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Licence to kill

An upsetting subject and one that is pretty shocking when you look
into it, are the licences granted to kill some of our rare native

The current law states that Natural England and Scottish Natural
Heritage are allowed to grant licences to kill a range of species for
a variety of reasons such as public safety, for example where
there is a risk of plane strikes, guarding crops and protecting
game species.

Of course, there is no doubt there are legitimate reasons to remove
some species at times, but what I find so appalling
and incomprehensible are some of the
allowable circumstances. Reasons such as culling buzzards to
protect game birds for shooting. Another example, a licence was
grated to kill Skylarks for no apparent reason. During the
research of this article, it is terrifying the amount of species
that licences were grated for including barn owls, black birds,
robins, swifts, golden plover, grey partridge… and the list goes on,
covering a shocking  34 species in total.

Back to the buzzard  – this is a species whose numbers were
devastated by past persecution in the UK and is thankfully
now making a comeback. Culling a native species to protect
an alien species so we can shoot it makes no sense to
me whatsoever. Also a question I ponder is what effects do these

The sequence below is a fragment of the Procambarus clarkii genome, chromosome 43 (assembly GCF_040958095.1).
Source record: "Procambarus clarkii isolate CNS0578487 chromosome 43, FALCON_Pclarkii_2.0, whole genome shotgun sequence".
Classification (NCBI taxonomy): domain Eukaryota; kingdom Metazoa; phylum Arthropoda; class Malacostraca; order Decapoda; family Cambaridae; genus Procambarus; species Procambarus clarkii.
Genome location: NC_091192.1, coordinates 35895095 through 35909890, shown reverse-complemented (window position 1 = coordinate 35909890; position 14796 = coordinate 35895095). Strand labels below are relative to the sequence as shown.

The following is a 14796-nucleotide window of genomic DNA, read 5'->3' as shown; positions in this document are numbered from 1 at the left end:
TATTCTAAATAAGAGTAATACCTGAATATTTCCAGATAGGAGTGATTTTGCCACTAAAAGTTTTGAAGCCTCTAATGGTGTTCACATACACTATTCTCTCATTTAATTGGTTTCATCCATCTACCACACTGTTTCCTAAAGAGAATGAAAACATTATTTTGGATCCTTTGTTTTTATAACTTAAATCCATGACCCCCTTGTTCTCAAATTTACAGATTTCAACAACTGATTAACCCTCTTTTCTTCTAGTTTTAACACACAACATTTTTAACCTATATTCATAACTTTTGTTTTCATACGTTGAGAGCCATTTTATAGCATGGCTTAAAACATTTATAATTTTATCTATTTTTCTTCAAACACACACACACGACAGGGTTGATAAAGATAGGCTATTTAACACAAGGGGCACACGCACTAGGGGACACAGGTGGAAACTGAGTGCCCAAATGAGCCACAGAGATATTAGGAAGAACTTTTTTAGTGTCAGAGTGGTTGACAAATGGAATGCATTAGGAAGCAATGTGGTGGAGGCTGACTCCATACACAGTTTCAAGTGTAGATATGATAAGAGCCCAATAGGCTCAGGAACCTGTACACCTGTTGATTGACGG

pheasants (35 million that are released into the countryside annually)
have on our wildlife? For some predators it may be positive for
others not so, with this increase potentially upsetting nature’s
balance by increasing some predator numbers, which in turn may
reduce the number of prey species.

I have digressed slightly but these subjects are definitely interlinked. We
know that licences are granted to cull some birds of prey in order
to protect game birds and some are illegally killed for the same
reason. We also know huge areas of land are managed for pheasant
shooting which benefits some species but we simply don’t know
how much this benefits our wild life or how negative an impact it has
on the whole.

What we do know is everything we do as a species has a knock-on
effect on our wildlife. We need to remember that because we are
the dominant species on the planet this means we have a massive
responsibility to care for it and to do this may mean we can’t
always have or do everything we want. What I am saying is that just
because we can do something may not mean we should and there is
a consequence to every action.

The culling of any species of bird should be looked at carefully and
all other possibilities investigated before licences are granted. Can
we ever justify culling a native species to protect an alien? And is
it really ok to cull a species because it poops on your
lawn, rips open you bin bag or steals your chips?

Maybe its time we looked at how we treat our wildlife and stop
putting our wants before the needs of wildlife. 

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